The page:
The publishers are still churning out massive numbers of new titles ,reissues and books at such a rate that there are books everywhere,and at prices that vary all over the map;both for new and used books. For instance,many charities and university alumni groups have seen where they can obtain unlimited amounts of donations of books of every type and along with them lots of volunteers to sort,price and sell them to raise funds.These sales attract huge crowds,who make excellent finds. The curious thing is that a lot of the small time dealers are there scooping up books to sell on the Internet,at obviously much higher prices,and have become the buyers competitor rather than friend.In this book, the authors allude to the fact that many of the booksellers couldn't or wouldn't change and learn to buy and sell ,or otherwise,merchandise their books to retain their customers. The charities and others,changed the whole game,and greatly to the benefit of the buyers.If that wasn't a great enough deathnell;the Internet makes virtually any book one wants ,readily available at whatever,cost,rarity ,condition,etc. the buyer desires.No longer is it a matter of 'take what I got, at my price,or Good Luck".So,this book sure shows what the book world used to be;and what a wonderful world it was;but all that is a thing of the past.
Of all the great quotes you'll find in this book,and there are many;I think the quote that is most apropos is by someone who is not even a bookseller,book buyer or any kind of a Bibliophile ,and is found on page 365.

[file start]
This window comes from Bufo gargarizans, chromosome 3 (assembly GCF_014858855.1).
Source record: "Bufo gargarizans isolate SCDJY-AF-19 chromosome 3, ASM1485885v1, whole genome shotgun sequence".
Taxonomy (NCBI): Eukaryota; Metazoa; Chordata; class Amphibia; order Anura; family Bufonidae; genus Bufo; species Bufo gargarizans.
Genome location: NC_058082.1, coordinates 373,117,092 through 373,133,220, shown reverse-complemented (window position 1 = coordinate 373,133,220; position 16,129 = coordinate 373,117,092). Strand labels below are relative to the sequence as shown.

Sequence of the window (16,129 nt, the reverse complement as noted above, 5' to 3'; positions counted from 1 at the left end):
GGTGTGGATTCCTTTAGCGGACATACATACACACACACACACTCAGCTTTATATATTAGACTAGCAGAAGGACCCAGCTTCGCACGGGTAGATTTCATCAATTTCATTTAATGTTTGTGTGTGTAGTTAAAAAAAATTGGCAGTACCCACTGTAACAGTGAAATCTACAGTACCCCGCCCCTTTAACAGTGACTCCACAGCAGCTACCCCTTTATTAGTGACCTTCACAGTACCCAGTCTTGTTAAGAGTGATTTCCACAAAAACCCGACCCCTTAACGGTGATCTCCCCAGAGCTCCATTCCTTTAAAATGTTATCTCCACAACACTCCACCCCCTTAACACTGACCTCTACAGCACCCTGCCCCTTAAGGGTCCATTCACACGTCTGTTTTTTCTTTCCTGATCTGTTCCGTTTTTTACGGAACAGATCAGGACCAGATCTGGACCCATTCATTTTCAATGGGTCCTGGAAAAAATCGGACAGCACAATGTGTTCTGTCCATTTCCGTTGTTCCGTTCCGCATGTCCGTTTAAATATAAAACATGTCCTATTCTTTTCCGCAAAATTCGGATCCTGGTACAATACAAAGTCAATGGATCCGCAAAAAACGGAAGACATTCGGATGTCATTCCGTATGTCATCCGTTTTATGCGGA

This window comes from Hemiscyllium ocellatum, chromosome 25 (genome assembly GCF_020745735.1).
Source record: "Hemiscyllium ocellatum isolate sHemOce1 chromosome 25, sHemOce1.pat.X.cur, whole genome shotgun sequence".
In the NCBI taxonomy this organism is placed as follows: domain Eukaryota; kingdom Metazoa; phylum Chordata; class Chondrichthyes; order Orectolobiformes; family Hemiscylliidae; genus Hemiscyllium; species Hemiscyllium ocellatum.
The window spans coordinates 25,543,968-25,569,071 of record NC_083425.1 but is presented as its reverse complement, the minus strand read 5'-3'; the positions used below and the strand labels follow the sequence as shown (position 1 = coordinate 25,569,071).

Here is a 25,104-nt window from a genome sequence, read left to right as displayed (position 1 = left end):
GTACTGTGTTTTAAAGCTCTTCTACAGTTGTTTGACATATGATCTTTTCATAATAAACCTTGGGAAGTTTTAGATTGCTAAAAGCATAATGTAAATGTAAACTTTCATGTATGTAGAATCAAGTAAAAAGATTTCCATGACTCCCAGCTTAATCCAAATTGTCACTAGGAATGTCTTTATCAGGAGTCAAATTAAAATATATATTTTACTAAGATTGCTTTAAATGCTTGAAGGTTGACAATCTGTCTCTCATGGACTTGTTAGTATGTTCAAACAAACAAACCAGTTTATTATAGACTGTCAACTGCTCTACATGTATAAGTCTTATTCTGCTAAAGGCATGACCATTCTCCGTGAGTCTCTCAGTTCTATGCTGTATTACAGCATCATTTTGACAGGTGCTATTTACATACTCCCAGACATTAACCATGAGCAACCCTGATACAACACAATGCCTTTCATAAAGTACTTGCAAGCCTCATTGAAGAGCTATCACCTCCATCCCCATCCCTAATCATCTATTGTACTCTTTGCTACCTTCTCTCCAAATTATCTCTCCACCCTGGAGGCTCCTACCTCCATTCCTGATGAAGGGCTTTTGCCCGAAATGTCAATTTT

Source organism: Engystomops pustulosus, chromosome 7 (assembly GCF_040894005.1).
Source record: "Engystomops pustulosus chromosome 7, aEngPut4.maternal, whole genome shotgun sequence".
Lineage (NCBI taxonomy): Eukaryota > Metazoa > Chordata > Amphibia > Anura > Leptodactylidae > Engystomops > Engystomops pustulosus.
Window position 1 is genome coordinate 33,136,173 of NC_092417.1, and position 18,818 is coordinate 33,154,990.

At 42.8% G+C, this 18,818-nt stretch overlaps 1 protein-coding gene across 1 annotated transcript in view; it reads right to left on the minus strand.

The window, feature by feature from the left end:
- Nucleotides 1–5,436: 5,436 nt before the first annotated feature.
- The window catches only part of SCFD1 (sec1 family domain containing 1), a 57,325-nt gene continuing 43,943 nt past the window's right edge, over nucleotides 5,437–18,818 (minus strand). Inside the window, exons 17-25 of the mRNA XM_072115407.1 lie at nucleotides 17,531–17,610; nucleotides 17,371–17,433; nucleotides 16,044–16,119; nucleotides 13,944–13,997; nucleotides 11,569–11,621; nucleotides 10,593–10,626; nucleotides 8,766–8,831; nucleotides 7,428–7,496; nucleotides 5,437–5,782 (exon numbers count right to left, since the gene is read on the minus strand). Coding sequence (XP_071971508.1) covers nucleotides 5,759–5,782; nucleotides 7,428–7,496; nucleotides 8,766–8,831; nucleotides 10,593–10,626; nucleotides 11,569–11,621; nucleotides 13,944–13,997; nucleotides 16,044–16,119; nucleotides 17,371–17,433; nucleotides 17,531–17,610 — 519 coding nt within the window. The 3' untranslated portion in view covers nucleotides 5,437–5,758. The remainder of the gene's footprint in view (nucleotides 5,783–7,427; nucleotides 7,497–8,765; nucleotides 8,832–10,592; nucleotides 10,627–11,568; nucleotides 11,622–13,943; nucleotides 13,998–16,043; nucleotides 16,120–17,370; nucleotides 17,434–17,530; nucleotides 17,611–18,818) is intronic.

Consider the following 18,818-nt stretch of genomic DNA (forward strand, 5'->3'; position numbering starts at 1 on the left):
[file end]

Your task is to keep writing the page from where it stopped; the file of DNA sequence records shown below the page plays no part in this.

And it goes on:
"Considering the long-ago past and eras that are gone with the wind on wings of time will seem a waste to those who dismiss ancient history as "weary,stale,flat and unprofitable." Baseball manager Sparky Anderson pointed out the futility of living in the past: "There's no future in it." A New York book dealer,quoted by the "New York Times" (May 31,1981),...and that was over 25 years ago...doubted the existence of serious interest among contemporary booksellers in the vanished shops of Fourth Avenue,which were no longer revalent to the needs and problems of modern bookstores: Those who remember them don't want to be reminded,and those who don't,won't care.It's like talking about a five-cent sandwich.No one knows what you are talking about."
Bibliophiles should give a big clap and thanks,to Marvin Mondlin and Roy Meador for bringing Book Row to those who have to be resolved with,"oh well,it was before my time,and so was the 25-cent bleacher seat and the 5-cent soda".
The problem is, each of the things I liked about it work against it as well. Its narrow scope is problematic, at least within the framework Meador and Mondlin use, with many of the chapters seeming a lot like the ones before them with the names changed and a lot of factual repetition. And the nostalgia can get a little overbearing, with a pretty strong Neo-Luddite bias toward internet book dealers ("Those who had the books and the know-how might buy and sell books on the Net, but we'd like to hear Peter Stammer's, Sam Dauber's, and Jack Biblo's views of them as secondhand book dealers"). You could also say that as estate book buyer for the Strand Meador's neutrality might come into question, and you wouldn't be disproved with chapter titles like "The Strand Lives On" and almost a third of the glossy pictures devoted to the Bass family that runs the Strand.
In sum I'd say this is a book for book-industry specialists (especially the older ones who might recognize more of the names the authors drop without much historical grounding) and book buffs with enough interest to sift through 400 pages that could have easily been 200. I fall more into the latter than the former, but even then would recommend Chapters One, Two, Five, Nine, Eleven, Fourteen, Fifteen, the Appendix (a cool little pre-Book Row history of books in NYC), and the foreword by legendary book collector Madeleine B. Stern.